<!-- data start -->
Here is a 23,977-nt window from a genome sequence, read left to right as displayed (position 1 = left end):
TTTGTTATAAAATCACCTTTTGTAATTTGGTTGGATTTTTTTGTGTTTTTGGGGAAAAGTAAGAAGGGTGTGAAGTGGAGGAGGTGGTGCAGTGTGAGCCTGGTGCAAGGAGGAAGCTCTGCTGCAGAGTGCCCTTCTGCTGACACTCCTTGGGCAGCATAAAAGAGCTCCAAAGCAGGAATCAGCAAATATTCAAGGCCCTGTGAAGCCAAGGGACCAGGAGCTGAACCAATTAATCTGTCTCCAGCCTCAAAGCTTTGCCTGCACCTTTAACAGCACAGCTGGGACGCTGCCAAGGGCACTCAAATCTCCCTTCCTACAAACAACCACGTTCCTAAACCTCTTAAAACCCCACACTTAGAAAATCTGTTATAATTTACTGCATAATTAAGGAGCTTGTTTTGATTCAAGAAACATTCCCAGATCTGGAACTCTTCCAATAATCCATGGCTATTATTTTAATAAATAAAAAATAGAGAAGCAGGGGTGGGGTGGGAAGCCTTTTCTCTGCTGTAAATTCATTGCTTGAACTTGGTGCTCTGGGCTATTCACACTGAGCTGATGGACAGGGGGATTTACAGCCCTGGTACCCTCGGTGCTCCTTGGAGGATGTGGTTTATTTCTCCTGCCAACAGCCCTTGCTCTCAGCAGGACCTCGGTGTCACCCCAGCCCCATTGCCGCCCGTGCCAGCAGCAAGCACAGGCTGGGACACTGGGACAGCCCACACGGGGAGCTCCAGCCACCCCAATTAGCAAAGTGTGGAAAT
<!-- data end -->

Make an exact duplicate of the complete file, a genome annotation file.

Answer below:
Here is a 23,977-nt window from a genome sequence, read left to right as displayed (position 1 = left end):
TTTGTTATAAAATCACCTTTTGTAATTTGGTTGGATTTTTTTGTGTTTTTGGGGAAAAGTAAGAAGGGTGTGAAGTGGAGGAGGTGGTGCAGTGTGAGCCTGGTGCAAGGAGGAAGCTCTGCTGCAGAGTGCCCTTCTGCTGACACTCCTTGGGCAGCATAAAAGAGCTCCAAAGCAGGAATCAGCAAATATTCAAGGCCCTGTGAAGCCAAGGGACCAGGAGCTGAACCAATTAATCTGTCTCCAGCCTCAAAGCTTTGCCTGCACCTTTAACAGCACAGCTGGGACGCTGCCAAGGGCACTCAAATCTCCCTTCCTACAAACAACCACGTTCCTAAACCTCTTAAAACCCCACACTTAGAAAATCTGTTATAATTTACTGCATAATTAAGGAGCTTGTTTTGATTCAAGAAACATTCCCAGATCTGGAACTCTTCCAATAATCCATGGCTATTATTTTAATAAATAAAAAATAGAGAAGCAGGGGTGGGGTGGGAAGCCTTTTCTCTGCTGTAAATTCATTGCTTGAACTTGGTGCTCTGGGCTATTCACACTGAGCTGATGGACAGGGGGATTTACAGCCCTGGTACCCTCGGTGCTCCTTGGAGGATGTGGTTTATTTCTCCTGCCAACAGCCCTTGCTCTCAGCAGGACCTCGGTGTCACCCCAGCCCCATTGCCGCCCGTGCCAGCAGCAAGCACAGGCTGGGACACTGGGACAGCCCACACGGGGAGCTCCAGCCACCCCAATTAGCAAAGTGTGGAAAT